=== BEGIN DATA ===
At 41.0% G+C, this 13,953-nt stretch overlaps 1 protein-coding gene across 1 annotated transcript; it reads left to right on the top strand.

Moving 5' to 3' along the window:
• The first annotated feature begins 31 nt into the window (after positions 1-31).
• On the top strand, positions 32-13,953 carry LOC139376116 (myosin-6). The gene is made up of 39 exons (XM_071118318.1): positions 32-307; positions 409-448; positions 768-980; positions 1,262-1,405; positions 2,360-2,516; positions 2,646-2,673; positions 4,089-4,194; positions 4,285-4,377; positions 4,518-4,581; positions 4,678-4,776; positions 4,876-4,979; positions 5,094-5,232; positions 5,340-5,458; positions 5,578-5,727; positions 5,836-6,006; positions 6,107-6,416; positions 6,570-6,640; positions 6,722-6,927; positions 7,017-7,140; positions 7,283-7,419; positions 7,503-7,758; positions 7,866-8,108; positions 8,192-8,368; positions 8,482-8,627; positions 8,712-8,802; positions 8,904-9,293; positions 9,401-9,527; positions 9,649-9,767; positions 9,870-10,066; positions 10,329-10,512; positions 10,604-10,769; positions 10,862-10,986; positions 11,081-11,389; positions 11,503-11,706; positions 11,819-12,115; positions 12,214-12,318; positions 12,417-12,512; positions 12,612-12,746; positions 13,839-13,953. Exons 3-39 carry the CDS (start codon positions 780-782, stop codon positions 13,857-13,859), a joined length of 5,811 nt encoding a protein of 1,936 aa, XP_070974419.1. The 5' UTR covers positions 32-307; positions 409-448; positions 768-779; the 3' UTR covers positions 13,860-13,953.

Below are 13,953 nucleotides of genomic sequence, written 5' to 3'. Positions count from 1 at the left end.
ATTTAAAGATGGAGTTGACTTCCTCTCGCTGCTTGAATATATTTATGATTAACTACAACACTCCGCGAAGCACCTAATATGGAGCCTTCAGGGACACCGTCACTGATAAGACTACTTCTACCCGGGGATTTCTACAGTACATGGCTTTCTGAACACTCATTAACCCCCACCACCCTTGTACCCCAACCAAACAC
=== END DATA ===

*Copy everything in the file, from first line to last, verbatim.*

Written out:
At 41.0% G+C, this 13,953-nt stretch overlaps 1 protein-coding gene across 1 annotated transcript; it reads left to right on the top strand.

Moving 5' to 3' along the window:
• The first annotated feature begins 31 nt into the window (after positions 1-31).
• On the top strand, positions 32-13,953 carry LOC139376116 (myosin-6). The gene is made up of 39 exons (XM_071118318.1): positions 32-307; positions 409-448; positions 768-980; positions 1,262-1,405; positions 2,360-2,516; positions 2,646-2,673; positions 4,089-4,194; positions 4,285-4,377; positions 4,518-4,581; positions 4,678-4,776; positions 4,876-4,979; positions 5,094-5,232; positions 5,340-5,458; positions 5,578-5,727; positions 5,836-6,006; positions 6,107-6,416; positions 6,570-6,640; positions 6,722-6,927; positions 7,017-7,140; positions 7,283-7,419; positions 7,503-7,758; positions 7,866-8,108; positions 8,192-8,368; positions 8,482-8,627; positions 8,712-8,802; positions 8,904-9,293; positions 9,401-9,527; positions 9,649-9,767; positions 9,870-10,066; positions 10,329-10,512; positions 10,604-10,769; positions 10,862-10,986; positions 11,081-11,389; positions 11,503-11,706; positions 11,819-12,115; positions 12,214-12,318; positions 12,417-12,512; positions 12,612-12,746; positions 13,839-13,953. Exons 3-39 carry the CDS (start codon positions 780-782, stop codon positions 13,857-13,859), a joined length of 5,811 nt encoding a protein of 1,936 aa, XP_070974419.1. The 5' UTR covers positions 32-307; positions 409-448; positions 768-779; the 3' UTR covers positions 13,860-13,953.

Below are 13,953 nucleotides of genomic sequence, written 5' to 3'. Positions count from 1 at the left end.
ATTTAAAGATGGAGTTGACTTCCTCTCGCTGCTTGAATATATTTATGATTAACTACAACACTCCGCGAAGCACCTAATATGGAGCCTTCAGGGACACCGTCACTGATAAGACTACTTCTACCCGGGGATTTCTACAGTACATGGCTTTCTGAACACTCATTAACCCCCACCACCCTTGTACCCCAACCAAACAC